MELBOURNE, (Reuters) – West Indies coach Phil Simmons hopes the criticism that has rained down on his team during their tour of Australia can spark the players into a better showing at the Boxing Day test in Melbourne.
The team was castigated for their three-day defeat in the first test in Hobart, with local pundits questioning their unity and commitment to the three-match series.
Australia opening batsman David Warner remarked yesterday that his team felt their bowlers were just “going through the motions” on the opening day’s play, when the hosts piled on 438 for the loss of three wickets.
Simmons said he felt Warner’s criticism was “fair”, looking from outside.
“Of course, (the criticism) is going to hurt. If it doesn’t hurt, well then something’s wrong,” the 52-year-old told reporters at the Melbourne Cricket Ground yesterday.
“But I know that all the criticism that we’ve received since before coming here has hurt and all I can hope is that it pushes them as much as it pushes me to push them to do the work — it pushes them to do well on the field.”
The body language of the West Indies players has come under fierce scrutiny, and captain Jason Holder was moved to deny allegations in Hobart that his bowlers had tried to avoid doing the heavy lifting by bowling into the wind at Bellerive Oval.
Batsman Marlon Samuels, who scored nine and three in Hobart, was singled out for his lacklustre fielding, while Jerome Taylor missed a catching chance during the tour match in Geelong at the weekend because he was not facing the play.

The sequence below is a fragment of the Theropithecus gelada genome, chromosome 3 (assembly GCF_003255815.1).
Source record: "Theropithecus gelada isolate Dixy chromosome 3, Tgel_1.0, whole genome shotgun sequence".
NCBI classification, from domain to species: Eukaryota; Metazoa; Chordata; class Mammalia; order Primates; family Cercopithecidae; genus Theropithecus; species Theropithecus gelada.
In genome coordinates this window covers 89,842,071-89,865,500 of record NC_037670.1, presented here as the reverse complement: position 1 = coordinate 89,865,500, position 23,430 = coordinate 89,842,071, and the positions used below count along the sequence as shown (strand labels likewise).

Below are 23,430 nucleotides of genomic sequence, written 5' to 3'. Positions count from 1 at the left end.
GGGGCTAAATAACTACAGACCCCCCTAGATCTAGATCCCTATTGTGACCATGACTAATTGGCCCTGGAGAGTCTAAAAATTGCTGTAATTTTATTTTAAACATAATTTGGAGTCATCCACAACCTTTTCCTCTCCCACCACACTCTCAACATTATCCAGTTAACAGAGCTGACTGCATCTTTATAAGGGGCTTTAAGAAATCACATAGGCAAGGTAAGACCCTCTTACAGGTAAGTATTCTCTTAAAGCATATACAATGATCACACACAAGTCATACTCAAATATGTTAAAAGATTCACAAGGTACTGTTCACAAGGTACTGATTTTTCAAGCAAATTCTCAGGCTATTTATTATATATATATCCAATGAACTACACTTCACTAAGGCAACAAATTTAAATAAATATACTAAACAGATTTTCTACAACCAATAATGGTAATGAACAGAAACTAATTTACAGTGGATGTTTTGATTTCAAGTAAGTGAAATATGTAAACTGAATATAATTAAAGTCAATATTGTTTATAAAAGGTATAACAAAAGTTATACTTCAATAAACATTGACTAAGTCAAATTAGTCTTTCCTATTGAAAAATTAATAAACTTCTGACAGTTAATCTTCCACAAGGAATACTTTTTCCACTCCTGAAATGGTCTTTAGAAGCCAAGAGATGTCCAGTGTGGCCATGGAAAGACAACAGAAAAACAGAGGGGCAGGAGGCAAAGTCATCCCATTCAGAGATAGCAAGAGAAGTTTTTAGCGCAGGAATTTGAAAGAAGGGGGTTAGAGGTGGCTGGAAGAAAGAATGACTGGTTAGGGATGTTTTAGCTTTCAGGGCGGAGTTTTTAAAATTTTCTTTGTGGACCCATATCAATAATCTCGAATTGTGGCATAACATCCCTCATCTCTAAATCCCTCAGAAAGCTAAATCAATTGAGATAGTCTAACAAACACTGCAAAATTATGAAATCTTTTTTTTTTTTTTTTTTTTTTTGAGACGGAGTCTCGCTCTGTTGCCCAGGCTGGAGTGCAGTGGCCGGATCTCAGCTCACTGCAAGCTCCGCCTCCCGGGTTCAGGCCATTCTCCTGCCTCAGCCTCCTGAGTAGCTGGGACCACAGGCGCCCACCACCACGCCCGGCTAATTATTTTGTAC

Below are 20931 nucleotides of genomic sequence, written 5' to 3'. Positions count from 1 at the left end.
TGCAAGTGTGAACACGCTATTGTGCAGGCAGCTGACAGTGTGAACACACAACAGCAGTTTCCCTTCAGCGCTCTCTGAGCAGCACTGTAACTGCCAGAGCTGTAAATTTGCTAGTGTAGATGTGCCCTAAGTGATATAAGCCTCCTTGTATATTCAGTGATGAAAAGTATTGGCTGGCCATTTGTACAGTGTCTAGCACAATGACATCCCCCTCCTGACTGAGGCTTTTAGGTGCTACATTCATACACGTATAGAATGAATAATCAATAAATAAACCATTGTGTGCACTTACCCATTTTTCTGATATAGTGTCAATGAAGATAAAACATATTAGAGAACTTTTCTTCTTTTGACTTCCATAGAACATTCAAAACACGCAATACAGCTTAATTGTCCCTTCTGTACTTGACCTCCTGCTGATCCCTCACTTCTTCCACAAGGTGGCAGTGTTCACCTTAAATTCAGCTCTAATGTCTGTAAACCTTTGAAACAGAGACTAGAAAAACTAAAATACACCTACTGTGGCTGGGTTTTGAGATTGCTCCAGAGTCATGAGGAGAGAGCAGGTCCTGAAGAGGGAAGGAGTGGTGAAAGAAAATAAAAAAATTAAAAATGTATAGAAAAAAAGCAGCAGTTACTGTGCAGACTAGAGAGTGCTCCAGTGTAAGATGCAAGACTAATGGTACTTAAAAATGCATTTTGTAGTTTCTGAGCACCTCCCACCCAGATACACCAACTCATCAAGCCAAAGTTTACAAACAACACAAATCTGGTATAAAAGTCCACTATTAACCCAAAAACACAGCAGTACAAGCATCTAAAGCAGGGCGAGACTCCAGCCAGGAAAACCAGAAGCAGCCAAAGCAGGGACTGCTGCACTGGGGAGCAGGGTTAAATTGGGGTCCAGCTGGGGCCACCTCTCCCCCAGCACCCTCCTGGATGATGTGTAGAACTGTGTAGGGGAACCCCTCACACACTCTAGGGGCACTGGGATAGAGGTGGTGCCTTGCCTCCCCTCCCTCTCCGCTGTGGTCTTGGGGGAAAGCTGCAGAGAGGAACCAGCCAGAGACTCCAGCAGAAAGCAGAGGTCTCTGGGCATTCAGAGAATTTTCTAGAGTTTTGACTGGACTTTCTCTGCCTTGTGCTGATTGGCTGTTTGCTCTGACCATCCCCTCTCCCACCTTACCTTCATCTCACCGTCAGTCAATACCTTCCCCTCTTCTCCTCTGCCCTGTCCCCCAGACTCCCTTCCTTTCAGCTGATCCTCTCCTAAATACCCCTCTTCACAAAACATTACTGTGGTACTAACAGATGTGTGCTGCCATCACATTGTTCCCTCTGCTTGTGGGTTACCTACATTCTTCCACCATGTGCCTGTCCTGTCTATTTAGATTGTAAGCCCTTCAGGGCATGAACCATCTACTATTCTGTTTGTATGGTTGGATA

Simmons said both Samuels and Taylor had been talked to and that he and bowling consultant Curtly Ambrose had drilled the importance of body language into the team.
“Oh boy, we have to. We keep doing that every day,” he said.
“Your body language always tells something to the other team. It’s something that especially Mr. Ambrose keeps trying to preach to them that it’s part of the game and you need to show the other team that you’re in this so it’s something we keep talking about.”
Australian selector Mark Waugh last week questioned the commitment of senior West Indies players and their support for 24-year-old Holder.
Simmons said Holder had the respect of the players but the coach’s comments suggested the young captain had his hands full trying to enforce discipline.
“He speaks his mind to players when they don’t do what he expects them to do which is what I expect of a captain,” Simmons added.